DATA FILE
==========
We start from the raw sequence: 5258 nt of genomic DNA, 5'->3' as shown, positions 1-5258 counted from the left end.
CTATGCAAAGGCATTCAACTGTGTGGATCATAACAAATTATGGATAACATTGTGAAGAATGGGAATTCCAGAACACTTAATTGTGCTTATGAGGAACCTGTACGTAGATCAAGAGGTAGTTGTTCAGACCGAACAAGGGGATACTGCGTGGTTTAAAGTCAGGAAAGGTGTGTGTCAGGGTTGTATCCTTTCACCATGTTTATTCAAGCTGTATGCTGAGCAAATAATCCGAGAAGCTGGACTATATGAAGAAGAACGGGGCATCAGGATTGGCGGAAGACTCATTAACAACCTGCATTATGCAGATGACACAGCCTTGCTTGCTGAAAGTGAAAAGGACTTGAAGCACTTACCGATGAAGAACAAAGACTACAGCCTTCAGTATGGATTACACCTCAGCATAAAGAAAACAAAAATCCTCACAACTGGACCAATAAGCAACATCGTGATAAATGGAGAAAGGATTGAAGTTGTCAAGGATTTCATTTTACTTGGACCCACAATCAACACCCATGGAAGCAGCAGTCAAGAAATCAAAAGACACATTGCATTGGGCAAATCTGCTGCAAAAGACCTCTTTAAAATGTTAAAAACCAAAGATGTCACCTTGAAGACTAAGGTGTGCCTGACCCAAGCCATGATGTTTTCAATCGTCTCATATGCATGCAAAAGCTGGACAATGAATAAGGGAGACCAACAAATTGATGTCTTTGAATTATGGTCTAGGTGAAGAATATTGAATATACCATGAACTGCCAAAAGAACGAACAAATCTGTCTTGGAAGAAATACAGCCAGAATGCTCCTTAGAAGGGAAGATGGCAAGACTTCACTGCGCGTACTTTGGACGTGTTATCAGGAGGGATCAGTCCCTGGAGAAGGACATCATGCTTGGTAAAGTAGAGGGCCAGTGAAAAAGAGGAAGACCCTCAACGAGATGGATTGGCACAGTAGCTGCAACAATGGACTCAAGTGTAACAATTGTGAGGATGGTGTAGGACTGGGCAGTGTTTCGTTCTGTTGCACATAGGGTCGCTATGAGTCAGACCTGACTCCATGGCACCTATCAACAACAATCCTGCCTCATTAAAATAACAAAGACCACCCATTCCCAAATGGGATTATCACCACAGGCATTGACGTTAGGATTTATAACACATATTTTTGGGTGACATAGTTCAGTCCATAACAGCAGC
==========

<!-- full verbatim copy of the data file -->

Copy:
We start from the raw sequence: 5258 nt of genomic DNA, 5'->3' as shown, positions 1-5258 counted from the left end.
CTATGCAAAGGCATTCAACTGTGTGGATCATAACAAATTATGGATAACATTGTGAAGAATGGGAATTCCAGAACACTTAATTGTGCTTATGAGGAACCTGTACGTAGATCAAGAGGTAGTTGTTCAGACCGAACAAGGGGATACTGCGTGGTTTAAAGTCAGGAAAGGTGTGTGTCAGGGTTGTATCCTTTCACCATGTTTATTCAAGCTGTATGCTGAGCAAATAATCCGAGAAGCTGGACTATATGAAGAAGAACGGGGCATCAGGATTGGCGGAAGACTCATTAACAACCTGCATTATGCAGATGACACAGCCTTGCTTGCTGAAAGTGAAAAGGACTTGAAGCACTTACCGATGAAGAACAAAGACTACAGCCTTCAGTATGGATTACACCTCAGCATAAAGAAAACAAAAATCCTCACAACTGGACCAATAAGCAACATCGTGATAAATGGAGAAAGGATTGAAGTTGTCAAGGATTTCATTTTACTTGGACCCACAATCAACACCCATGGAAGCAGCAGTCAAGAAATCAAAAGACACATTGCATTGGGCAAATCTGCTGCAAAAGACCTCTTTAAAATGTTAAAAACCAAAGATGTCACCTTGAAGACTAAGGTGTGCCTGACCCAAGCCATGATGTTTTCAATCGTCTCATATGCATGCAAAAGCTGGACAATGAATAAGGGAGACCAACAAATTGATGTCTTTGAATTATGGTCTAGGTGAAGAATATTGAATATACCATGAACTGCCAAAAGAACGAACAAATCTGTCTTGGAAGAAATACAGCCAGAATGCTCCTTAGAAGGGAAGATGGCAAGACTTCACTGCGCGTACTTTGGACGTGTTATCAGGAGGGATCAGTCCCTGGAGAAGGACATCATGCTTGGTAAAGTAGAGGGCCAGTGAAAAAGAGGAAGACCCTCAACGAGATGGATTGGCACAGTAGCTGCAACAATGGACTCAAGTGTAACAATTGTGAGGATGGTGTAGGACTGGGCAGTGTTTCGTTCTGTTGCACATAGGGTCGCTATGAGTCAGACCTGACTCCATGGCACCTATCAACAACAATCCTGCCTCATTAAAATAACAAAGACCACCCATTCCCAAATGGGATTATCACCACAGGCATTGACGTTAGGATTTATAACACATATTTTTGGGTGACATAGTTCAGTCCATAACAGCAGC